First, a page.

How to Teach Students With Hearing Impairments When Mainstreaming
Peer Support and Seating Charts
Many special education teams will work together for the best ways of teaching students with hearing impairments. One accommodation that is enjoyable for many students and works well is peer support. This means that EVERY student in the classroom has a peer buddy or even a small peer group to help one another and lend each other support.
If you're the regular classroom teacher working with students mainstreamed into your classroom, you can strategically assign your student with a hearing impairment a peer buddy, who could easily help him/her with teacher directions, announcements over the loud-speaker, class discussions, and so on. In turn, the student with the hearing impairment could help his peer buddy with a task such as reminding him to turn in his homework or double checking his assignment notebook or really any task.
The important thing to remember is when teaching students with hearing impairments and using a peer buddy, the buddy can help the hearing impaired student "hear" all the directions and lectures he/she needs to, and he/she should feel like he can help his/her peer buddy in return. Plan this carefully when assigning peer buddies. Also, if you assign the entire class peer buddies, then this accommodation for the student with hearing difficulties does not make him/her stand out from his peers.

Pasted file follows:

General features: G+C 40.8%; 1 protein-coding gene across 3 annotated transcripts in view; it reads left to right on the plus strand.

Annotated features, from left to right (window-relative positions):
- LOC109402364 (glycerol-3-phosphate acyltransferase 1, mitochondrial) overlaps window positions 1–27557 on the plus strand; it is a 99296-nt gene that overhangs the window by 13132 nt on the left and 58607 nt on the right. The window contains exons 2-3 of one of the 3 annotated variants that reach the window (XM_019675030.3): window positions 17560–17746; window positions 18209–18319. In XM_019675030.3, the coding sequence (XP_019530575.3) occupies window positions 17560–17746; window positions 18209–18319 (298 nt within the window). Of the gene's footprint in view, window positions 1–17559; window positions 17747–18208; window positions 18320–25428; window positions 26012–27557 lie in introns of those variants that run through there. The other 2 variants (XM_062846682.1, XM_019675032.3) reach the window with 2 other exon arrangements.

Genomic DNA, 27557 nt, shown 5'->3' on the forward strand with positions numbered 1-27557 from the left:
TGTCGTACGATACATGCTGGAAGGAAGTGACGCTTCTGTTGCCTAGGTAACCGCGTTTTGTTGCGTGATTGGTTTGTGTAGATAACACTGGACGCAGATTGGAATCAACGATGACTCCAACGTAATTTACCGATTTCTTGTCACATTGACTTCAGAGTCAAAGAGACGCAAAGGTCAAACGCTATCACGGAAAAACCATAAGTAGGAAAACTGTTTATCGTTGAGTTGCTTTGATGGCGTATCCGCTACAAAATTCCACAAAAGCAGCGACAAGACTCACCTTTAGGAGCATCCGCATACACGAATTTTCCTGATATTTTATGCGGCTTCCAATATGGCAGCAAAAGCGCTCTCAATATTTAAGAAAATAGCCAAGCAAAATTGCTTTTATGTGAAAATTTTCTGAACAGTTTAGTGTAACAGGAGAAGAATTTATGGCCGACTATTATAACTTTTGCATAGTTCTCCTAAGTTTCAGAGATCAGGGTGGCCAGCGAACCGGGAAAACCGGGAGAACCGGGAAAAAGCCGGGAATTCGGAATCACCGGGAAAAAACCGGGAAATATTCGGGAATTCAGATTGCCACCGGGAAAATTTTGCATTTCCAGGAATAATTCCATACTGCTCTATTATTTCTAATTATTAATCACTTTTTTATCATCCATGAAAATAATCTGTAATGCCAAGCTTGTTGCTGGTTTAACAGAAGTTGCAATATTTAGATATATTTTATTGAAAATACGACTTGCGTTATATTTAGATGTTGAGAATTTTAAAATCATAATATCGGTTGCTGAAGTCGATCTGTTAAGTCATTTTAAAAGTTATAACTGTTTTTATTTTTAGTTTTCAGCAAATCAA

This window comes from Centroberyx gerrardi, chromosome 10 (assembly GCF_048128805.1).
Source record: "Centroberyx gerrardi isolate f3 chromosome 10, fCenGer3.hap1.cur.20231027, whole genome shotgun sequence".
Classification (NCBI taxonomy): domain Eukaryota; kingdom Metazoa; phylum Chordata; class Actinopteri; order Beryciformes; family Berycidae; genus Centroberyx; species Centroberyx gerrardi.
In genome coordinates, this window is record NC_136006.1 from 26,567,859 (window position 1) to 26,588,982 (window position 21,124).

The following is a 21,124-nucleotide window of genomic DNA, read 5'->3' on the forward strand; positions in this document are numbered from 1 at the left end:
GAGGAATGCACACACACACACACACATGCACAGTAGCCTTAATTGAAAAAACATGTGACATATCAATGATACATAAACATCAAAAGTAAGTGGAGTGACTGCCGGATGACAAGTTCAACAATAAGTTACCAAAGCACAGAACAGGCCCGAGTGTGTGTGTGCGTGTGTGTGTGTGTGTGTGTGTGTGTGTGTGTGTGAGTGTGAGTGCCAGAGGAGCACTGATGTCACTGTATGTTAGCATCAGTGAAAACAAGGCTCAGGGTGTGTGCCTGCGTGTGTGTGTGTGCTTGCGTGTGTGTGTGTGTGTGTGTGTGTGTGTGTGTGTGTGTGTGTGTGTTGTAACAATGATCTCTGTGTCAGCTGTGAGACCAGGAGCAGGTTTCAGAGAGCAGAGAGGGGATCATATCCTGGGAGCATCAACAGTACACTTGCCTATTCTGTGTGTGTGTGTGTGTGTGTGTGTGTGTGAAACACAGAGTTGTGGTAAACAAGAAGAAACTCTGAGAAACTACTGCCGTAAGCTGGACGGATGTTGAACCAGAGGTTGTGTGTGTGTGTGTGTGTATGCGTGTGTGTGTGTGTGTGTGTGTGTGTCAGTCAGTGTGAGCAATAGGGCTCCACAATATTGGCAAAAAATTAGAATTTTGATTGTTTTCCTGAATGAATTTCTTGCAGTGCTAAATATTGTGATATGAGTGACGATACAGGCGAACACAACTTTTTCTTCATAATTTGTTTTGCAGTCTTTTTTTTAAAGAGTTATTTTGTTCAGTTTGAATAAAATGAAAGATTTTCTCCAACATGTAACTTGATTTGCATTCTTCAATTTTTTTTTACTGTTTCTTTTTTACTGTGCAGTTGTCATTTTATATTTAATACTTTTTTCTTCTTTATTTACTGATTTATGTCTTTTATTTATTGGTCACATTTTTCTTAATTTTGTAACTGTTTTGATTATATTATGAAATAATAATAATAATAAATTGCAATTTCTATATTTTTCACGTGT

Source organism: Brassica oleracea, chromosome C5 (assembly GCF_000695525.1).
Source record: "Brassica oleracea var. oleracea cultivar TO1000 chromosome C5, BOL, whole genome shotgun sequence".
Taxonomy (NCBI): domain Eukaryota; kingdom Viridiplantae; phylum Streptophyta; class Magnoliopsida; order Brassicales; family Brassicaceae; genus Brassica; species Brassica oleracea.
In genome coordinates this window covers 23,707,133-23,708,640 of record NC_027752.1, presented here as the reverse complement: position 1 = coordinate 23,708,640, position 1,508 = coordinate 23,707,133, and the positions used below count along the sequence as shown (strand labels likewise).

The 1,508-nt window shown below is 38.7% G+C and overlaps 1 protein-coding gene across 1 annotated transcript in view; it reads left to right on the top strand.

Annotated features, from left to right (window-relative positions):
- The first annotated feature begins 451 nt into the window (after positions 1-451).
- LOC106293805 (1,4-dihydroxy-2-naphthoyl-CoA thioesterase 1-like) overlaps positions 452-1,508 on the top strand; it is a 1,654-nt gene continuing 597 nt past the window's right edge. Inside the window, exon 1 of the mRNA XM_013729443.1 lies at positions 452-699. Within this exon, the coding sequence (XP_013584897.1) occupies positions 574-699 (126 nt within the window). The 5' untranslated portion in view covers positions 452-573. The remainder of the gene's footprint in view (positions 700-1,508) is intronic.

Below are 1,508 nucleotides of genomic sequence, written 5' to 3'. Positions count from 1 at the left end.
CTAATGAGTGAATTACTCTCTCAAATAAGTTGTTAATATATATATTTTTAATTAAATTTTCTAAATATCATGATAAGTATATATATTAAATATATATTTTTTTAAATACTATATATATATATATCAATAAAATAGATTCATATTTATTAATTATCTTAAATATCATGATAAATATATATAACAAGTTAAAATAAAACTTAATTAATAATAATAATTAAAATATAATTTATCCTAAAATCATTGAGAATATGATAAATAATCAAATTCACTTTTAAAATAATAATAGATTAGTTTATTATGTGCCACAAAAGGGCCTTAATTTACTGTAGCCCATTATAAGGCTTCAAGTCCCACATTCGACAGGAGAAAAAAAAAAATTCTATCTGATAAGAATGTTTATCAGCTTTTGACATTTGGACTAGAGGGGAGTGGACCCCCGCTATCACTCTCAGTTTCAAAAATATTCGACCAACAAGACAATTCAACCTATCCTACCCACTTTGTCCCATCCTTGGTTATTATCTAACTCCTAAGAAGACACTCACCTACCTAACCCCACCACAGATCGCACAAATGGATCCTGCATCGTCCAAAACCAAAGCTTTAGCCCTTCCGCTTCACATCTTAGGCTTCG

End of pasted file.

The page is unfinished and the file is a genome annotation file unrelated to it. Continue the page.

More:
When assigning seats on a seating chart, it is helpful for your student with a hearing impairment to sit in the front of the room and in the middle of the row, if possible. His peer buddy should be next to him/her or behind him/her, whichever you find to work best.
Teacher Help and Communication
Teaching students with hearing impairments takes a team. Mainstreaming students into a regular classroom takes home/school communication to be successful. Parents can help you figure out how to teach students with hearing impairments. One way teachers can communicate easily with parents of a student with a hearing impairment is by providing lecture notes, outlines, or study guides for the student.
Since the student may not hear everything the teacher says, he may not be skilled at taking notes. The teacher provides a copy of notes that she would expect a typical student to take in her class. The student with a hearing impairment shares the notes with his/her parents for further practice at home if needed.
Teachers should also make sure to email or send notes home, with students with hearing impairments, about special announcements, events at school, or instructions for projects. Because these students may not hear every detail clearly, it is important for regular classroom teachers to inform the parents, and possibly the special education teacher, themselves. The peer buddy mentioned above can help with these instructions also, but it is not the sole responsibility of the peer buddy to make sure the student has important instructions.
Many teachers discover that the accommodations they make when teaching students with hearing impairments also help other students in their classroom and improve parent communication for everyone.